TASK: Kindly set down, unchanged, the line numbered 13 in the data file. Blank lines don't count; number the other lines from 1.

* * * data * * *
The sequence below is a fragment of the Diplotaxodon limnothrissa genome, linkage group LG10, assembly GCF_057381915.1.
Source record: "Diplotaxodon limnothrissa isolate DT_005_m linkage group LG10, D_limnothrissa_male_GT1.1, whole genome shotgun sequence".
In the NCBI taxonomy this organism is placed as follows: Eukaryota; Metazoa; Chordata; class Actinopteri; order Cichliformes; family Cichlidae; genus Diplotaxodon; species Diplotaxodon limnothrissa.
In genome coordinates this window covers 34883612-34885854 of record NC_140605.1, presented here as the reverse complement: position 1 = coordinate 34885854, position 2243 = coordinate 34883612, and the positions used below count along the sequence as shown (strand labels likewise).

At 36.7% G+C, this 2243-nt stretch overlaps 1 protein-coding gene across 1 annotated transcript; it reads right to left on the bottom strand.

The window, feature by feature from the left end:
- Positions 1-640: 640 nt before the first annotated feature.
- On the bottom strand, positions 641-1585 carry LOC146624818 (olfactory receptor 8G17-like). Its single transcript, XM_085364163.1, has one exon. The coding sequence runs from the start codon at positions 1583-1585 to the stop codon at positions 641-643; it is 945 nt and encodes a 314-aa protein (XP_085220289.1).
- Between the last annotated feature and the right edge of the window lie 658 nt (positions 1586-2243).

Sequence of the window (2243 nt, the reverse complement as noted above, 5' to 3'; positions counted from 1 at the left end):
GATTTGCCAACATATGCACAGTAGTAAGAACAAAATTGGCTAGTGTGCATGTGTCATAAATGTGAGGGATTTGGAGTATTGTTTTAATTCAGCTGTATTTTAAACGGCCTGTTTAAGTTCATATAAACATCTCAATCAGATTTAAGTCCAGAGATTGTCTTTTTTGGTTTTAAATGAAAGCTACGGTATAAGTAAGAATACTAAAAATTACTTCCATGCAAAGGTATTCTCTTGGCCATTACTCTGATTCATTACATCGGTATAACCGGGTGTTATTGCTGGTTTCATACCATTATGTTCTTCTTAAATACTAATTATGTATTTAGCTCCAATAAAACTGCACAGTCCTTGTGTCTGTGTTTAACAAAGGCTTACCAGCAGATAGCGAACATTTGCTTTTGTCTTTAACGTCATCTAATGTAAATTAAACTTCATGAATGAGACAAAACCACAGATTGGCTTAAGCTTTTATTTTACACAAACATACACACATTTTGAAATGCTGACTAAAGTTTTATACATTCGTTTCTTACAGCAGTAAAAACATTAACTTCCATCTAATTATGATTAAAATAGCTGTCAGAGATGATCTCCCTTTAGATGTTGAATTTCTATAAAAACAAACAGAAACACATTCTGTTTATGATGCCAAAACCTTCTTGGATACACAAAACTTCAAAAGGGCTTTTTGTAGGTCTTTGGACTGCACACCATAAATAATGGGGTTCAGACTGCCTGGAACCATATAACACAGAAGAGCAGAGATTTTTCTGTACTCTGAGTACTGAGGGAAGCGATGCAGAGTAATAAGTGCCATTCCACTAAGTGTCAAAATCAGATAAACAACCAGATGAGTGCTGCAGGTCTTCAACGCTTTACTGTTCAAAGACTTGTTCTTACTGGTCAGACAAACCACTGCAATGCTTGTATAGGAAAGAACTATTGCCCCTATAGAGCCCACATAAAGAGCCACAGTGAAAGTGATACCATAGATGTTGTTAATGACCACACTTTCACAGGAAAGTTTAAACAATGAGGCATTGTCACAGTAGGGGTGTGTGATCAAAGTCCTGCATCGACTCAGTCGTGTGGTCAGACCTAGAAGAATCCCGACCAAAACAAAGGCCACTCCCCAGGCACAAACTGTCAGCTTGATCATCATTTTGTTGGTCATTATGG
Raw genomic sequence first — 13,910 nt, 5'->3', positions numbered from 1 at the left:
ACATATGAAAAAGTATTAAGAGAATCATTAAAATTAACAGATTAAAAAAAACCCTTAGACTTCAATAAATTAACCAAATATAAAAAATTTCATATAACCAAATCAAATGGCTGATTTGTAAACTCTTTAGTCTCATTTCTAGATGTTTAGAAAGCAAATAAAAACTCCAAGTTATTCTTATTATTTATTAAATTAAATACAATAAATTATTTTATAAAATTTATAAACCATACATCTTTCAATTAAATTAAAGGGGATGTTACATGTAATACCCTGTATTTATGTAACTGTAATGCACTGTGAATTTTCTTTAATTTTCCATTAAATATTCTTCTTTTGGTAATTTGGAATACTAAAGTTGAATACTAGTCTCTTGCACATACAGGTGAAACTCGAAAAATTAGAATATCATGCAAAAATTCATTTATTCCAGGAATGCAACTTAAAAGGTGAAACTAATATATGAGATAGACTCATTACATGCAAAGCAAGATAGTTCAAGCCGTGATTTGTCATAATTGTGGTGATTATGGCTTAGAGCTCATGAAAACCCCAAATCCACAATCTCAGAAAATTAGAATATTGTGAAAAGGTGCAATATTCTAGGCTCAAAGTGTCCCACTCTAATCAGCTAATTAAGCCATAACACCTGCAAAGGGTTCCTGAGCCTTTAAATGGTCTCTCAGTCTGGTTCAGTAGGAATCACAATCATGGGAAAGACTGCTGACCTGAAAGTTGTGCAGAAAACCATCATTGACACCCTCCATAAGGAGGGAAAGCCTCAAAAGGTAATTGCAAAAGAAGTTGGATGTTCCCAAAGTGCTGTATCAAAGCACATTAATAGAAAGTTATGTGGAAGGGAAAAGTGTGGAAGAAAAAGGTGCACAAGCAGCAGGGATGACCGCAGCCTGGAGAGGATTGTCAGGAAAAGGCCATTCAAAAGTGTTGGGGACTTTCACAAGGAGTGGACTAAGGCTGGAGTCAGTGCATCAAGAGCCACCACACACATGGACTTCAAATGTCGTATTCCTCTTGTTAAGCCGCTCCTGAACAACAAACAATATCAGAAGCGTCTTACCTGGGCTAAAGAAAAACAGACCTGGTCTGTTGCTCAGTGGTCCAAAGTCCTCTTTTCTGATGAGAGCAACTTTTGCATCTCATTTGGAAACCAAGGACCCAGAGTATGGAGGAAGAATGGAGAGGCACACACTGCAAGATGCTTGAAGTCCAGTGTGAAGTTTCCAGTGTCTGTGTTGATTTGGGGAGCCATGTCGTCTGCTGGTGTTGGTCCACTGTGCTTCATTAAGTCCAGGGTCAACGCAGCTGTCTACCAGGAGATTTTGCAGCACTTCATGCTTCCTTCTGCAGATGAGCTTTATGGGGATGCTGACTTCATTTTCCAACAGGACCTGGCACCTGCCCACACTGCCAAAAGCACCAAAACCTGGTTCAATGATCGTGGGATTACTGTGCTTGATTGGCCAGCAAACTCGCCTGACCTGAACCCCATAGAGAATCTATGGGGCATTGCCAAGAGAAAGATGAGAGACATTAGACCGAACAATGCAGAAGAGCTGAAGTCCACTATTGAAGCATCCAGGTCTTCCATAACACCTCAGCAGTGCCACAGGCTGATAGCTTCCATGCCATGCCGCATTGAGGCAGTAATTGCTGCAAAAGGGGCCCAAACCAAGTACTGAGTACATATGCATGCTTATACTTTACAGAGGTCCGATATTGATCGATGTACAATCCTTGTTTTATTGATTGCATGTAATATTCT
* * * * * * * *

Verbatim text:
ACATATGAAAAAGTATTAAGAGAATCATTAAAATTAACAGATTAAAAAAAACCCTTAGACTTCAATAAATTAACCAAATATAAAAAATTTCATATAACCAAATCAAATGGCTGATTTGTAAACTCTTTAGTCTCATTTCTAGATGTTTAGAAAGCAAATAAAAACTCCAAGTTATTCTTATTATTTATTAAATTAAATACAATAAATTATTTTATAAAATTTATAAACCATACATCTTTCAATTAAATTAAAGGGGATGTTACATGTAATACCCTGTATTTATGTAACTGTAATGCACTGTGAATTTTCTTTAATTTTCCATTAAATATTCTTCTTTTGGTAATTTGGAATACTAAAGTTGAATACTAGTCTCTTGCACATACAGGTGAAACTCGAAAAATTAGAATATCATGCAAAAATTCATTTATTCCAGGAATGCAACTTAAAAGGTGAAACTAATATATGAGATAGACTCATTACATGCAAAGCAAGATAGTTCAAGCCGTGATTTGTCATAATTGTGGTGATTATGGCTTAGAGCTCATGAAAACCCCAAATCCACAATCTCAGAAAATTAGAATATTGTGAAAAGGTGCAATATTCTAGGCTCAAAGTGTCCCACTCTAATCAGCTAATTAAGCCATAACACCTGCAAAGGGTTCCTGAGCCTTTAAATGGTCTCTCAGTCTGGTTCAGTAGGAATCACAATCATGGGAAAGACTGCTGACCTGAAAGTTGTGCAGAAAACCATCATTGACACCCTCCATAAGGAGGGAAAGCCTCAAAAGGTAATTGCAAAAGAAGTTGGATGTTCCCAAAGTGCTGTATCAAAGCACATTAATAGAAAGTTATGTGGAAGGGAAAAGTGTGGAAGAAAAAGGTGCACAAGCAGCAGGGATGACCGCAGCCTGGAGAGGATTGTCAGGAAAAGGCCATTCAAAAGTGTTGGGGACTTTCACAAGGAGTGGACTAAGGCTGGAGTCAGTGCATCAAGAGCCACCACACACATGGACTTCAAATGTCGTATTCCTCTTGTTAAGCCGCTCCTGAACAACAAACAATATCAGAAGCGTCTTACCTGGGCTAAAGAAAAACAGACCTGGTCTGTTGCTCAGTGGTCCAAAGTCCTCTTTTCTGATGAGAGCAACTTTTGCATCTCATTTGGAAACCAAGGACCCAGAGTATGGAGGAAGAATGGAGAGGCACACACTGCAAGATGCTTGAAGTCCAGTGTGAAGTTTCCAGTGTCTGTGTTGATTTGGGGAGCCATGTCGTCTGCTGGTGTTGGTCCACTGTGCTTCATTAAGTCCAGGGTCAACGCAGCTGTCTACCAGGAGATTTTGCAGCACTTCATGCTTCCTTCTGCAGATGAGCTTTATGGGGATGCTGACTTCATTTTCCAACAGGACCTGGCACCTGCCCACACTGCCAAAAGCACCAAAACCTGGTTCAATGATCGTGGGATTACTGTGCTTGATTGGCCAGCAAACTCGCCTGACCTGAACCCCATAGAGAATCTATGGGGCATTGCCAAGAGAAAGATGAGAGACATTAGACCGAACAATGCAGAAGAGCTGAAGTCCACTATTGAAGCATCCAGGTCTTCCATAACACCTCAGCAGTGCCACAGGCTGATAGCTTCCATGCCATGCCGCATTGAGGCAGTAATTGCTGCAAAAGGGGCCCAAACCAAGTACTGAGTACATATGCATGCTTATACTTTACAGAGGTCCGATATTGATCGATGTACAATCCTTGTTTTATTGATTGCATGTAATATTCT